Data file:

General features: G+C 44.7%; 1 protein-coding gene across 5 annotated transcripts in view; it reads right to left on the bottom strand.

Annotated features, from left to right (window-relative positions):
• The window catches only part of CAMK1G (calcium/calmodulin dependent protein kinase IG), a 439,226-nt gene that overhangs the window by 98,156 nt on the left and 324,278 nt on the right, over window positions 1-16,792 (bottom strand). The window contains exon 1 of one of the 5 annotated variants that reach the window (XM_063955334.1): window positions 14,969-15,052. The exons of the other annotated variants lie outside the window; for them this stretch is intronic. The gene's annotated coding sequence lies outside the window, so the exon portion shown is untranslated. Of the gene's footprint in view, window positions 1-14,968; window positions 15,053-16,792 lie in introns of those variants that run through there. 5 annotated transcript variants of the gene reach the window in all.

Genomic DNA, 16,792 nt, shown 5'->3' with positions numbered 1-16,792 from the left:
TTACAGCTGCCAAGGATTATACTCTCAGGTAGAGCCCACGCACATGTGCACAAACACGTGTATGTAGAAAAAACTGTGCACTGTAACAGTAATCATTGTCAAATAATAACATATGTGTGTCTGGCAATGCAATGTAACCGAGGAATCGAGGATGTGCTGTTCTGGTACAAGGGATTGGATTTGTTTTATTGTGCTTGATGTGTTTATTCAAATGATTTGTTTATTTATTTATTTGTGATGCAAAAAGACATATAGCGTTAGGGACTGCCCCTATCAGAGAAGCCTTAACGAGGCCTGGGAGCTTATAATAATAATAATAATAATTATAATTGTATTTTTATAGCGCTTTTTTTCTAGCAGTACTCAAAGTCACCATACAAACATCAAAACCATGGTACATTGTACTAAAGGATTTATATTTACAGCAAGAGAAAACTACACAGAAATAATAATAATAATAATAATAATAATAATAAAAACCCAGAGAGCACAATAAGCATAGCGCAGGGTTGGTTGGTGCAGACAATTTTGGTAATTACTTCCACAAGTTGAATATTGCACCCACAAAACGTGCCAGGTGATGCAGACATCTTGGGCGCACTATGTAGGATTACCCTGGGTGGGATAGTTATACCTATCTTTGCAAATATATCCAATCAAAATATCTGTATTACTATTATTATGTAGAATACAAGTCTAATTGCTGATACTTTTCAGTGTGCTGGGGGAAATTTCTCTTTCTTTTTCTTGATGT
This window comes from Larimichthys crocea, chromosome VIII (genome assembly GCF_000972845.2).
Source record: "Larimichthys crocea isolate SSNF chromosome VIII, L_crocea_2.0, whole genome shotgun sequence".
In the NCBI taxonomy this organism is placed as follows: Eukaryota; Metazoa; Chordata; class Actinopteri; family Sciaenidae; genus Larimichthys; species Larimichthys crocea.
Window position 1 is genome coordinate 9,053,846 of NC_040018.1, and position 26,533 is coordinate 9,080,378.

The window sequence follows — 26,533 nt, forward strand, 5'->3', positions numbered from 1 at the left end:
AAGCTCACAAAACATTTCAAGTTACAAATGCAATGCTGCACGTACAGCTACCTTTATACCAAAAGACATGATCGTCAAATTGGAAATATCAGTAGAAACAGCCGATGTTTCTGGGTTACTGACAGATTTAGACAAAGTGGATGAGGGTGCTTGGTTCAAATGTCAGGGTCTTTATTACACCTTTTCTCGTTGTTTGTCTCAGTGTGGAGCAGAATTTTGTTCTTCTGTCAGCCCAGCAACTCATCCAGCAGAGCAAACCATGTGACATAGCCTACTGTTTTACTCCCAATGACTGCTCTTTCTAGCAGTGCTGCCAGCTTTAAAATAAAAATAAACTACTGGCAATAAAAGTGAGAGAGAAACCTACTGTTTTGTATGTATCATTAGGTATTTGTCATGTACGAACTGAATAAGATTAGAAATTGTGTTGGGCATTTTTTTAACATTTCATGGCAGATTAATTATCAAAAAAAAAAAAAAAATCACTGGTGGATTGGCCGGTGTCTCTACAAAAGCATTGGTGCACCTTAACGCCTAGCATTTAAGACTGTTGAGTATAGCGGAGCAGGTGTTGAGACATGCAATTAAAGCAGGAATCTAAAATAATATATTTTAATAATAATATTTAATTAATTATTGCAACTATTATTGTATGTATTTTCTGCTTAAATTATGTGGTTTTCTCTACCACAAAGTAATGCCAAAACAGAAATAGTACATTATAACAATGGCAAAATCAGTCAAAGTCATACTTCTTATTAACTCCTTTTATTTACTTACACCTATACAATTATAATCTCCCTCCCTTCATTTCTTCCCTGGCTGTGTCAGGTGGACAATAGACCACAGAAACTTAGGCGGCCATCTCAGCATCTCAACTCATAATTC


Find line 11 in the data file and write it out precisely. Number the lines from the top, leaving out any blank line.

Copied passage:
AAGCTCACAAAACATTTCAAGTTACAAATGCAATGCTGCACGTACAGCTACCTTTATACCAAAAGACATGATCGTCAAATTGGAAATATCAGTAGAAACAGCCGATGTTTCTGGGTTACTGACAGATTTAGACAAAGTGGATGAGGGTGCTTGGTTCAAATGTCAGGGTCTTTATTACACCTTTTCTCGTTGTTTGTCTCAGTGTGGAGCAGAATTTTGTTCTTCTGTCAGCCCAGCAACTCATCCAGCAGAGCAAACCATGTGACATAGCCTACTGTTTTACTCCCAATGACTGCTCTTTCTAGCAGTGCTGCCAGCTTTAAAATAAAAATAAACTACTGGCAATAAAAGTGAGAGAGAAACCTACTGTTTTGTATGTATCATTAGGTATTTGTCATGTACGAACTGAATAAGATTAGAAATTGTGTTGGGCATTTTTTTAACATTTCATGGCAGATTAATTATCAAAAAAAAAAAAAAAATCACTGGTGGATTGGCCGGTGTCTCTACAAAAGCATTGGTGCACCTTAACGCCTAGCATTTAAGACTGTTGAGTATAGCGGAGCAGGTGTTGAGACATGCAATTAAAGCAGGAATCTAAAATAATATATTTTAATAATAATATTTAATTAATTATTGCAACTATTATTGTATGTATTTTCTGCTTAAATTATGTGGTTTTCTCTACCACAAAGTAATGCCAAAACAGAAATAGTACATTATAACAATGGCAAAATCAGTCAAAGTCATACTTCTTATTAACTCCTTTTATTTACTTACACCTATACAATTATAATCTCCCTCCCTTCATTTCTTCCCTGGCTGTGTCAGGTGGACAATAGACCACAGAAACTTAGGCGGCCATCTCAGCATCTCAACTCATAATTC